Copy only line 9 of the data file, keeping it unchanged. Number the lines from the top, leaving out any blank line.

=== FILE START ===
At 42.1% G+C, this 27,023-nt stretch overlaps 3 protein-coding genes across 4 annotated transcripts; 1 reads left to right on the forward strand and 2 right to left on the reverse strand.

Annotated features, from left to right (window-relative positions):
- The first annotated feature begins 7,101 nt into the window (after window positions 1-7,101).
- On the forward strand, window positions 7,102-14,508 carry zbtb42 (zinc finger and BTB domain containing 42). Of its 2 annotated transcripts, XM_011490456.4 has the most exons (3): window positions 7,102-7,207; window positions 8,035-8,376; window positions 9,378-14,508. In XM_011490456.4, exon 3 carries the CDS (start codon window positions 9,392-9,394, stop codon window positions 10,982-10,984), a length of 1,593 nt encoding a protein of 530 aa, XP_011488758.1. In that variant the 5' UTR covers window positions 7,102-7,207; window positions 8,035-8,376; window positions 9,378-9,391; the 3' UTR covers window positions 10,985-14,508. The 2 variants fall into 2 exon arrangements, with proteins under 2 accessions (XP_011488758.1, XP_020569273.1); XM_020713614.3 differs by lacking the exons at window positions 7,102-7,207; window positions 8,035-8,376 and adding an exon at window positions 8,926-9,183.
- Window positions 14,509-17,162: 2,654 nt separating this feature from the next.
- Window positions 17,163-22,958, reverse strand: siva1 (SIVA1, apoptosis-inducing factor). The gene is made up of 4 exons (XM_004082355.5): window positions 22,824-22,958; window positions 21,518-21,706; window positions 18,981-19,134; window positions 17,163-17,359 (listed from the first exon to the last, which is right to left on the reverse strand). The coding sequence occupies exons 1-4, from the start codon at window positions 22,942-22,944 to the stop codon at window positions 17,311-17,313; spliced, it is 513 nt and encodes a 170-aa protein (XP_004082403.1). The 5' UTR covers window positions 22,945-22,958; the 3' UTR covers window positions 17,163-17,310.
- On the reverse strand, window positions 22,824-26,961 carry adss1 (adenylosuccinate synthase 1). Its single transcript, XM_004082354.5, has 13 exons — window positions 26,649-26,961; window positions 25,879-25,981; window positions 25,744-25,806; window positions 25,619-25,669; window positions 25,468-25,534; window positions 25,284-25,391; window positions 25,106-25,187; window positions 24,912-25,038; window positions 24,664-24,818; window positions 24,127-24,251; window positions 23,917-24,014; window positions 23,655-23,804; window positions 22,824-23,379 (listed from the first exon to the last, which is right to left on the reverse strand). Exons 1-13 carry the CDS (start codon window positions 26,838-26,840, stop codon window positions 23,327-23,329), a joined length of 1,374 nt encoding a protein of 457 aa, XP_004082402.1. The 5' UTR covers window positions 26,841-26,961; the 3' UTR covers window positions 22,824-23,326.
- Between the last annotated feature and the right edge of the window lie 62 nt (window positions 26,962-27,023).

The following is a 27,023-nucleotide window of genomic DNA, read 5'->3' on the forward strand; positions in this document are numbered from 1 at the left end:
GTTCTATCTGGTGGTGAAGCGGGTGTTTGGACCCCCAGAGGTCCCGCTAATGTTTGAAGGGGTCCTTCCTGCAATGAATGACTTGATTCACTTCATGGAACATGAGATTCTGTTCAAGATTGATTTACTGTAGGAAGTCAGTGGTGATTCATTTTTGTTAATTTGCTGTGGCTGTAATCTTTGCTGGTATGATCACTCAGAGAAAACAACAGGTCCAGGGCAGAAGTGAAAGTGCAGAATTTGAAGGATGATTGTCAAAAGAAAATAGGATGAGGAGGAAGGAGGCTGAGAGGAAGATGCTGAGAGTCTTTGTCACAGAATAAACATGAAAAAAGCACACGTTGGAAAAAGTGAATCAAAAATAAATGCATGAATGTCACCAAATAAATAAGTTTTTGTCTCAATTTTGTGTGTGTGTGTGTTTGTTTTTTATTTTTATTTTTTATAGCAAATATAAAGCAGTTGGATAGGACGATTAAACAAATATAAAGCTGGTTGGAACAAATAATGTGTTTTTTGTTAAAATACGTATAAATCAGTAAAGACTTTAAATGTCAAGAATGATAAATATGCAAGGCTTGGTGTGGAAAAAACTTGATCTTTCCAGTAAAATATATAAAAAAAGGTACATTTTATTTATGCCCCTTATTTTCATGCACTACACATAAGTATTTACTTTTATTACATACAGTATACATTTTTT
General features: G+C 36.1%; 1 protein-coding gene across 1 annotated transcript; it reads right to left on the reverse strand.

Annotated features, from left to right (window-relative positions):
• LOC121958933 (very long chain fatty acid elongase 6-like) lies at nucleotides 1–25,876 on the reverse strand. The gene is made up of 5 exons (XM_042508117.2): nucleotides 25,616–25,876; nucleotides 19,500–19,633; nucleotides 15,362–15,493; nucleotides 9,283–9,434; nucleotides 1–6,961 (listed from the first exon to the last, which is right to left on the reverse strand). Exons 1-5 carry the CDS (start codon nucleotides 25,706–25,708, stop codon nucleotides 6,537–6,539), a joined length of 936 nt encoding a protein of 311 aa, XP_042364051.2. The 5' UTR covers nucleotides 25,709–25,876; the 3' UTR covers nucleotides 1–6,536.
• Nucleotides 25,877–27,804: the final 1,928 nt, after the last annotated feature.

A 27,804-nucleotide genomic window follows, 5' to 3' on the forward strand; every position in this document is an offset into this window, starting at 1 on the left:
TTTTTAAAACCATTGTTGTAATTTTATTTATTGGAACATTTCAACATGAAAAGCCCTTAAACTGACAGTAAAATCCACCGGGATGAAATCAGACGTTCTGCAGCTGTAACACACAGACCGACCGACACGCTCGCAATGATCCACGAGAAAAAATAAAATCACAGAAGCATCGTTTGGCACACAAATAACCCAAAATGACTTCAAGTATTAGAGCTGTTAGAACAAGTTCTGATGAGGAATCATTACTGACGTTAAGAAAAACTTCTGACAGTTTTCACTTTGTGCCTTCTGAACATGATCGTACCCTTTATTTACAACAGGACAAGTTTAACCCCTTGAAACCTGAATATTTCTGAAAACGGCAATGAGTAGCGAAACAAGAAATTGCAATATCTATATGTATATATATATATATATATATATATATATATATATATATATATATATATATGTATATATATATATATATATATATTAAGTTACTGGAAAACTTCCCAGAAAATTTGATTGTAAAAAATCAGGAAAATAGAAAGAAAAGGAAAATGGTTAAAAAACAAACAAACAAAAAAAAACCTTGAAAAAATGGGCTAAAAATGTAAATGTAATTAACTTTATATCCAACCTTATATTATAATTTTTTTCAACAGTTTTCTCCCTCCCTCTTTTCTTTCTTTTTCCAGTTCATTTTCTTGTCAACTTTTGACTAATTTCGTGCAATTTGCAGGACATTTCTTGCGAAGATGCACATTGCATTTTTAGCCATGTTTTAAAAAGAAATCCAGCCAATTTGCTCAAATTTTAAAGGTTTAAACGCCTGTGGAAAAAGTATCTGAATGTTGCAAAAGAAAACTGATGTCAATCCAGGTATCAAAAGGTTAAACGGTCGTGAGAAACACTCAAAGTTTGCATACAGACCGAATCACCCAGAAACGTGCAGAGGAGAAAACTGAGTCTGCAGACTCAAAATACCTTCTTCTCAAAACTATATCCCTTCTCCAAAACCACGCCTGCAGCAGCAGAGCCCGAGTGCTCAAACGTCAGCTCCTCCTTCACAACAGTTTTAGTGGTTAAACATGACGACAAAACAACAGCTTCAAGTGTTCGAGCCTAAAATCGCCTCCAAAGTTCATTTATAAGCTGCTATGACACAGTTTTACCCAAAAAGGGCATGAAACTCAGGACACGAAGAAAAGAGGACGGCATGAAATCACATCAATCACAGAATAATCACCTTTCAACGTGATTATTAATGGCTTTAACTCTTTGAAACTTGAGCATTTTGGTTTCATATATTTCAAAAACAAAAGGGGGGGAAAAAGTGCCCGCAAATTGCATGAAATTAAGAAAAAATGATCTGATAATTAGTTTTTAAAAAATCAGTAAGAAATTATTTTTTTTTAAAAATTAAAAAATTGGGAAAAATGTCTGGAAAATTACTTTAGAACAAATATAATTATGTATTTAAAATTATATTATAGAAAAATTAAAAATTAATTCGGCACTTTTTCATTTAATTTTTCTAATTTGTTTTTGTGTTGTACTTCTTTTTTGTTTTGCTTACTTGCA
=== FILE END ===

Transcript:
The following is a 27,023-nucleotide window of genomic DNA, read 5'->3' on the forward strand; positions in this document are numbered from 1 at the left end: